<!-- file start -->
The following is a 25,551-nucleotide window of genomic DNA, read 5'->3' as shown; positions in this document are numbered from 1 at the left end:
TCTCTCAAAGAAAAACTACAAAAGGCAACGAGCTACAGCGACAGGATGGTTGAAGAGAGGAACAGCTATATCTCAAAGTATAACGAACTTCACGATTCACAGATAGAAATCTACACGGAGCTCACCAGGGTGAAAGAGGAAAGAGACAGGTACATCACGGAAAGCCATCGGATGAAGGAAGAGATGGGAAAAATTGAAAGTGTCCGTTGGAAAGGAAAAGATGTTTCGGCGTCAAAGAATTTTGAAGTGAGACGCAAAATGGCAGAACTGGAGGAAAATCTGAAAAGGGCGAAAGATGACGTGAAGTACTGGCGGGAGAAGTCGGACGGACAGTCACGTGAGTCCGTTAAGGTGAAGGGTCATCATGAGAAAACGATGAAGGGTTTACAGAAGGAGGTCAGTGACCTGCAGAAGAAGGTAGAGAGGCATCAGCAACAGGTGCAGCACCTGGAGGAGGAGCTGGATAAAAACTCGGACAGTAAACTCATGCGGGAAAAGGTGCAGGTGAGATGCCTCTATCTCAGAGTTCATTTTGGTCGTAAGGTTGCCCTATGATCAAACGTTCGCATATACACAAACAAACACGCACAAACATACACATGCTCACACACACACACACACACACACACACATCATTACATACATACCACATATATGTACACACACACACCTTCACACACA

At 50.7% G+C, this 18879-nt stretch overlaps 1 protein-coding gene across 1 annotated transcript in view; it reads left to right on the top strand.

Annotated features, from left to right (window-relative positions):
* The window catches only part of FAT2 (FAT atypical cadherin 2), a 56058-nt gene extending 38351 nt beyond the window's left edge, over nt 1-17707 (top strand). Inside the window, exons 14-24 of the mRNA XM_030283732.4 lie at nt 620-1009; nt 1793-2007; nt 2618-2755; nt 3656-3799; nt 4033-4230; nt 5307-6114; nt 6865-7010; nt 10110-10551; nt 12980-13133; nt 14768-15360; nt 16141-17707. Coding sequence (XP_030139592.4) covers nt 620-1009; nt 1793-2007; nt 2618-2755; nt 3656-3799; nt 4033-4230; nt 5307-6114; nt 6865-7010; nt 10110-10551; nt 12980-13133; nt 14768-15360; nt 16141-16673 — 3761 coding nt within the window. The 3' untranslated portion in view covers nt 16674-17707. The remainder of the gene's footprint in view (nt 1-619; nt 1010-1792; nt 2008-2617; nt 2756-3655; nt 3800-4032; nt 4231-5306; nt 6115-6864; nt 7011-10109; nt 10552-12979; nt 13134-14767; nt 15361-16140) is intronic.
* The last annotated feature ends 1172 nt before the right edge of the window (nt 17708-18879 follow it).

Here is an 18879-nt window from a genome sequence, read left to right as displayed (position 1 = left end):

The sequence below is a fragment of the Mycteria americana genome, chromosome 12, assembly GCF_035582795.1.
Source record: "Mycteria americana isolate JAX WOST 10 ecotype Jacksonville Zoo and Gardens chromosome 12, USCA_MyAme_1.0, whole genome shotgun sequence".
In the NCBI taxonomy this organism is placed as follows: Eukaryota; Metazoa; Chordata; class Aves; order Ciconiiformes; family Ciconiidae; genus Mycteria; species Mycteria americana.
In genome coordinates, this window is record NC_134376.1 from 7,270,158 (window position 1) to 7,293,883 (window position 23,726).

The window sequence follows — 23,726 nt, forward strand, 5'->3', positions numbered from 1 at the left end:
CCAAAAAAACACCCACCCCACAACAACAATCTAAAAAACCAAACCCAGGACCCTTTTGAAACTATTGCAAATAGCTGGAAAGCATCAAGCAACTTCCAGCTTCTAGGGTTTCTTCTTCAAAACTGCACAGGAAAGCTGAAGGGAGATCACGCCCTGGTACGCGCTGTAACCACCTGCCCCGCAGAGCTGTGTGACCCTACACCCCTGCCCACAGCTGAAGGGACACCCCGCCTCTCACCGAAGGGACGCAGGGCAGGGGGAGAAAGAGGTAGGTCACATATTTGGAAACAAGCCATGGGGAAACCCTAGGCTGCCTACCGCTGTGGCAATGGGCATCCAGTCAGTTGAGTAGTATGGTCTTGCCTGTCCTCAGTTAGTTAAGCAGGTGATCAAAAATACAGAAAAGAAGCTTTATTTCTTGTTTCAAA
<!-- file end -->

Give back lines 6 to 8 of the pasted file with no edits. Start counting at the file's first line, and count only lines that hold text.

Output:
* The last annotated feature ends 1172 nt before the right edge of the window (nt 17708-18879 follow it).

Here is an 18879-nt window from a genome sequence, read left to right as displayed (position 1 = left end):

The sequence below is a fragment of the Mycteria americana genome, chromosome 12, assembly GCF_035582795.1.